The contribution of bureaucratic actors, such as those of the UN Secretary-General, has been a focus in the study of individuals’ contribution to international relations and the study of UN reform. In this context, role expansion has been a central concern. In January 2017 a new Secretary-General took office on the 38th floor of the United Nations, following a successful campaign to reform the selection process by increasing its transparency. Despite different campaign foci, campaign groups framed their claims for reform in the context of ‘representation’, which shaped expectations and understanding of the role and its authority. Expectations play a key role in role expansion beyond personality, leeway or institutional demand. This paper discusses the representation of states, gender and the people as referents for the SG’s role, which corresponds to campaign claims regarding regional rotation, a woman Secretary-General and greater independence for the Secretary-General.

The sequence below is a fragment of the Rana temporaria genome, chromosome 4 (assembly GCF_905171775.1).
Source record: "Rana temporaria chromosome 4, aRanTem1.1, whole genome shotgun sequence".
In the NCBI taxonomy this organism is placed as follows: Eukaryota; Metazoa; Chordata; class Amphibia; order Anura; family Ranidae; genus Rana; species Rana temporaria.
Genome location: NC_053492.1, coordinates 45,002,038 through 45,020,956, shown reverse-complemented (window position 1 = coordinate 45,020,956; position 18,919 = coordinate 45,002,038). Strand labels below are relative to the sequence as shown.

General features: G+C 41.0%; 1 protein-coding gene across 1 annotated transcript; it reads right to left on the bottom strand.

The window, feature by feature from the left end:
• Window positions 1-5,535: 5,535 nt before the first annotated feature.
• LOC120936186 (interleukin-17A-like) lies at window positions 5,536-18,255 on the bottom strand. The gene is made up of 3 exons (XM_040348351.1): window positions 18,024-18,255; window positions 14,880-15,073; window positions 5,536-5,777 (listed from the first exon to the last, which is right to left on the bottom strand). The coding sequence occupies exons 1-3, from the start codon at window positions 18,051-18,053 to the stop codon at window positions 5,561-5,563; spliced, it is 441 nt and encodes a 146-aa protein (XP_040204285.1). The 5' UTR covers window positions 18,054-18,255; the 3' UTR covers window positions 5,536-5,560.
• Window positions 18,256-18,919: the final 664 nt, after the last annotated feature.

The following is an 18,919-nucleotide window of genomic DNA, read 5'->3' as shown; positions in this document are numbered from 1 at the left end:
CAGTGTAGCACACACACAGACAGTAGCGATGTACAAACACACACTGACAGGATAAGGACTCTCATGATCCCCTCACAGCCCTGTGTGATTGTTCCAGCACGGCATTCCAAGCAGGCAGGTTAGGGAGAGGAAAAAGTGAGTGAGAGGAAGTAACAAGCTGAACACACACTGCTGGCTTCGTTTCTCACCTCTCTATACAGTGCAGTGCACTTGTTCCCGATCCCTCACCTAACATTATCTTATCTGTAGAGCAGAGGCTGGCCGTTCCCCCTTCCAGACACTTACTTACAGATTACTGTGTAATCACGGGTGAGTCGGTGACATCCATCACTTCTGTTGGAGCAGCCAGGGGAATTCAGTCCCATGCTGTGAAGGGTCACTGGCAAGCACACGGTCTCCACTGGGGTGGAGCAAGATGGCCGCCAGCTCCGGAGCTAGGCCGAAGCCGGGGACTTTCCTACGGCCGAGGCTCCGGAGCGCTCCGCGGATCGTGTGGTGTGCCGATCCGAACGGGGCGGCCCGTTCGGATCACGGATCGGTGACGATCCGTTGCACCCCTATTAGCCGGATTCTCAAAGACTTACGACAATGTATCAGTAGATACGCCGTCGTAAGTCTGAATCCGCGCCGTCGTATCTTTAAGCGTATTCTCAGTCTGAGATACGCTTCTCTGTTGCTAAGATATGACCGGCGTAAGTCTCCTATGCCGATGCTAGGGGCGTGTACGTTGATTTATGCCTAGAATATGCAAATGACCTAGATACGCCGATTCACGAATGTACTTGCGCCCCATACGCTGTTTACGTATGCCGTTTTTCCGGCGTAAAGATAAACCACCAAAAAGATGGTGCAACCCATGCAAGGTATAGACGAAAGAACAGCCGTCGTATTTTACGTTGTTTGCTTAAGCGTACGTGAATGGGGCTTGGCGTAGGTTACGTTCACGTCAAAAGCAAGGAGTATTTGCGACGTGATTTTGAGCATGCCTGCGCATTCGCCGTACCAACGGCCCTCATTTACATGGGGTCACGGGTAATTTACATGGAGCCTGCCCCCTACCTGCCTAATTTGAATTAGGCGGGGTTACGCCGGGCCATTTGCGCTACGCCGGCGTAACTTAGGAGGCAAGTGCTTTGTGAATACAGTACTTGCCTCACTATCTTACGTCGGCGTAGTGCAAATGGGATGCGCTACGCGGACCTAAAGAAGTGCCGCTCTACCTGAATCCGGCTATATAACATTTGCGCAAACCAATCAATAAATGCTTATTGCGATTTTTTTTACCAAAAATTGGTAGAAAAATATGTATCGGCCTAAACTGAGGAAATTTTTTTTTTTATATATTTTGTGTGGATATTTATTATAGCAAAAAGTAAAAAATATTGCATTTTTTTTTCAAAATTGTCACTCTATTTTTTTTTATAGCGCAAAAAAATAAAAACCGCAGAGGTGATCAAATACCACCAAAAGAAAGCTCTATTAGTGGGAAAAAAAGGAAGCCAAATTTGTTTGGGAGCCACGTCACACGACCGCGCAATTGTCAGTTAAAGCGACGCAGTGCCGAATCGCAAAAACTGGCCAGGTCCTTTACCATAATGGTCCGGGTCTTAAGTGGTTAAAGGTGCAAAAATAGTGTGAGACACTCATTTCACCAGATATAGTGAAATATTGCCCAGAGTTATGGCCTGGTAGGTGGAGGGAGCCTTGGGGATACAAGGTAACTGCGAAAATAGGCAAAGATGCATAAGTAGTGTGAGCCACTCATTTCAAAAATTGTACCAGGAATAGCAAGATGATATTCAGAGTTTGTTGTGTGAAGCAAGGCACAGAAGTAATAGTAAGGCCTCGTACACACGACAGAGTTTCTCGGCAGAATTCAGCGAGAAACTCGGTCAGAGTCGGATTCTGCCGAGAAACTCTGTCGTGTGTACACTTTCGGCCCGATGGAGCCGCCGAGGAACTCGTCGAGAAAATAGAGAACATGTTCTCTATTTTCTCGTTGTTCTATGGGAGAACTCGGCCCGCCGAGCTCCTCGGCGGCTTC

|Journal||The British Journal of Politics and International Relations|
|Early online date||20 Jul 2018|
|Publication status||Published - 1 Nov 2018|